You can imagine programming languages as different types of building materials. I actually find this to be a good conversation opener when I meet another software writer. If you ask what languages someone likes or dislikes, you’re likely to hear the answer that reflects their community affiliation–what kind of programming culture they come from. Different programming cultures value different things, and each programming language includes choices about what’s important. So, for software writers within a programming culture, the answer to a question like “which languages do you like,” will probably be fairly similar. But if you ask “what materials do different programming languages remind you of,” you remove some of that cultural expectation. Most software writers will be able to address the question thoughtfully–we already use words like “flexibility,” and “ergonomics” to describe different languages, so there’s a precedent for thinking about them in physical terms. The question is meant to be an invitation to what I bet is the original human activity–Let’s Talk About What We Think About Things– that starts in a whimsical place with a focus on collaboration.
I haven’t yet found any similar question that opens a collaborative conversation about software system design. You obviously couldn’t ask about any specific school of thought– at least, not unless you want a canned response. There are some very famous books on the subject, but they tend to be adopted by one or another lineage in such a way that which ones you know or like are culturally influenced. If you try the trick from earlier– “what kind of x do you imagine different system design schools representing”–the only suitable values of x–the familliar concepts that might be analogous to system design– are political systems, religions, and philosophy (in a weird way, I think this might be a starting point for a description of P ≠ NP). If you’re looking for a safe way to open a conversation on what’s good in software system design, philosophy, religion, and politics all have points to de-commend them.
The only trick I really have for this is the one I think of as the Good Youtuber gambit. The people whose videos I love to watch aren’t necessarily those who do things I’m interested in–they’re the ones who are best able to convey the joy and excitement of whatever they’re interested in. When you can’t think of a way to ask someone to share their thoughts with you, sometimes you can start by sharing your thoughts with them. But they should be as generous thoughts as you can conceive.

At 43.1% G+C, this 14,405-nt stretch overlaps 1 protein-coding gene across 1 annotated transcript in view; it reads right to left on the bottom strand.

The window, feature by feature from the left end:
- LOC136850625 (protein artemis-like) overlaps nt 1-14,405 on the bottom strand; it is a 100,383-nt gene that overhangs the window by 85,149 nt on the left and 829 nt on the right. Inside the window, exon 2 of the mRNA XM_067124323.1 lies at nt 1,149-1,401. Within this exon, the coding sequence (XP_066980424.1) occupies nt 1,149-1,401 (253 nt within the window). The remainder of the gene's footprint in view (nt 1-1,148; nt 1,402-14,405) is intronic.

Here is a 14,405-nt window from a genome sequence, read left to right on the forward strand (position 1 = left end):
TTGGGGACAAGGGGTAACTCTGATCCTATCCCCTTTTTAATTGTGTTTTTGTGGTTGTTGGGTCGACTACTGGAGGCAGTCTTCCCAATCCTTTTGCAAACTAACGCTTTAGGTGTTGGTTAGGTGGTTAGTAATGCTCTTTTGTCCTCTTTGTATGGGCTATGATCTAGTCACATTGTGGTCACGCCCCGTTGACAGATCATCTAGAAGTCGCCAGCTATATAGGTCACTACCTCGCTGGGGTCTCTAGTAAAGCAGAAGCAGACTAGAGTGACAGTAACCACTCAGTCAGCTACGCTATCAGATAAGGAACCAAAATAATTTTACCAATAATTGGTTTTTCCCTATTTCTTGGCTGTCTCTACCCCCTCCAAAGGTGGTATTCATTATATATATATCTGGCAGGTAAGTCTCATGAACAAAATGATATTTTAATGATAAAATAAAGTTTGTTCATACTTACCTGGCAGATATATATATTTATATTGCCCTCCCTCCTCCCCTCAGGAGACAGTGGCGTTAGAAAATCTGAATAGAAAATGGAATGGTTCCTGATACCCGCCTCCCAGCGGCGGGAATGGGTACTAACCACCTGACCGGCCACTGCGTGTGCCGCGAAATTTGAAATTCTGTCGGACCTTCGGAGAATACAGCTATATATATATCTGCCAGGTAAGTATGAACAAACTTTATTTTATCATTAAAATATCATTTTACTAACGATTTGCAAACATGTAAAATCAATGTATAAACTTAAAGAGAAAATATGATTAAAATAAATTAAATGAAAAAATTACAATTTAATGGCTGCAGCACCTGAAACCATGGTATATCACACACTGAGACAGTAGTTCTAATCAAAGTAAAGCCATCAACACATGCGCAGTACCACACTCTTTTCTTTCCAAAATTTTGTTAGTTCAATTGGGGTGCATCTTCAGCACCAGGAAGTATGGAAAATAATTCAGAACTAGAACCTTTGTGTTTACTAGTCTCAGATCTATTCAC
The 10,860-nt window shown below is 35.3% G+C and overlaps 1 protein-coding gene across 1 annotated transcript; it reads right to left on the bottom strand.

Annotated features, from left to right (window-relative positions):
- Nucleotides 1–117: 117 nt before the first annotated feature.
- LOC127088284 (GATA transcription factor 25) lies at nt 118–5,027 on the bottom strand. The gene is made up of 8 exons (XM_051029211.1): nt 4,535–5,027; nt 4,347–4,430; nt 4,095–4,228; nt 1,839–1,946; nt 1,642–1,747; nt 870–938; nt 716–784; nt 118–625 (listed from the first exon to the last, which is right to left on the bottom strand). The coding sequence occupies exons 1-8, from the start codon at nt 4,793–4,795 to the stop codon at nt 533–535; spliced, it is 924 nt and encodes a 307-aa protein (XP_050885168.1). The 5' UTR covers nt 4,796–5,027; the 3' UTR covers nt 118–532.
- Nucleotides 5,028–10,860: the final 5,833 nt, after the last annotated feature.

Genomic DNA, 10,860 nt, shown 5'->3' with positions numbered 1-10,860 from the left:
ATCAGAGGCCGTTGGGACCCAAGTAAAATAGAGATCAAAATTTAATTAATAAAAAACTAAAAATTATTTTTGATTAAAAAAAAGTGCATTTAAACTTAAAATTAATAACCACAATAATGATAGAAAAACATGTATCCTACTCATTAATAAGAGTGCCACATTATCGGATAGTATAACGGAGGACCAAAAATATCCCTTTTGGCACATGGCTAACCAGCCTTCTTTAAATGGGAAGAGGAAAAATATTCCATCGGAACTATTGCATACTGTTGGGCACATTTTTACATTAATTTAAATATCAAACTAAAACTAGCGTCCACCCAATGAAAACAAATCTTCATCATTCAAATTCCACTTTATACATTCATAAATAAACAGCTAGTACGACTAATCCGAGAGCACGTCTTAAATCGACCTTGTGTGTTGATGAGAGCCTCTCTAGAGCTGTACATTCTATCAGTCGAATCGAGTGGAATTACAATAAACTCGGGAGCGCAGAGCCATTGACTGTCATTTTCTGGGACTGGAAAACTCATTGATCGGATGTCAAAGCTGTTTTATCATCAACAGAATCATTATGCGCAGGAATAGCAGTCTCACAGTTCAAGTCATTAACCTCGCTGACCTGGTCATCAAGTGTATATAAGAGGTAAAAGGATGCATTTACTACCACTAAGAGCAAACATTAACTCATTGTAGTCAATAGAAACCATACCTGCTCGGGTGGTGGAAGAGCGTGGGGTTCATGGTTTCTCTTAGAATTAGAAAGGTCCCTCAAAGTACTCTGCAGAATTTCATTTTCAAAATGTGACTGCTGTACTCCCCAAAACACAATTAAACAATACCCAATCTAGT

The problem, of course, is that system design fundamentally is philosophical and political. Every system we build has a purpose; each one is a statement about what we value or dismiss. Software systems are full of definitions of concepts and the rules that govern them. That’s not a metaphorical statement–the only way to write a program that does anything useful, like let you search cars at a dealership, is for someone to decide on The Set Of Things That Are Important About A Car. That set of things is the system’s definition of a car. Part of the reason people get annoyed at engineers is that engineers have the hubris to do stuff like that–to just decide what’s important about things. Part of the reason engineers get annoyed at people is that they think it’s possible to avoid the question. Engineers know the truth–these questions can’t be avoided; you need to find a project manager to give you plausible deniability.
I feel myself to be between those worlds. The same thing that draws me to poetry draws me to software. They seem equally to be ways of transcending reality–of giving your mind that tiny extra bit of freedom it needs to finally make sense of things. A computer will patiently let you explain your big idea for hours; it will help you identify and work through inconsistencies in the way that you think; and once you explain something well enough, it’s like there’s a little wisp of your thought in the machine, much more loosely bound by space and time than you are.
This is the place in me that system design comes from. The important things I make are not the things that perform tasks; they’re the things that increase the scope of what I can express or add nuance to what I can say. If I am clever, I can use each task on the way to any goal as an opportunity to add to my set of tools. More important than the tools–I am able to discover patterns in the types of things I find myself doing over and over; these patterns suggest new places to abstract or refine. I don’t know where my interests will take me; I don’t know if a system I build today for archiving an image, or posting a statement, will still be what I want tomorrow. But I do know that whatever effort I put into patterns of expression now will be available to me later, even if what I want to express has changed.
During my time in the software industry, I have not seen this thought widely endorsed (though it’s been around much longer than me). The approach that I usually see taken, even by the well-intentioned, is to use code to create a single representation of a concept–a social media post, the way you write a document– and then “monetize” it by the fastest available means. This looks like progress– after all, it does allow more and more people to easily participate in any system that can be monetized–but it doesn’t do the most basic thing– make software actually work in the interest of the human who uses it, even if their interest diverges from that of the system designer.
I don’t know if the things I build will ever prove useful to anyone other than me– if past experience is a guide, the odds are against it. But it costs me nothing to share all my work with anyone to whom it might.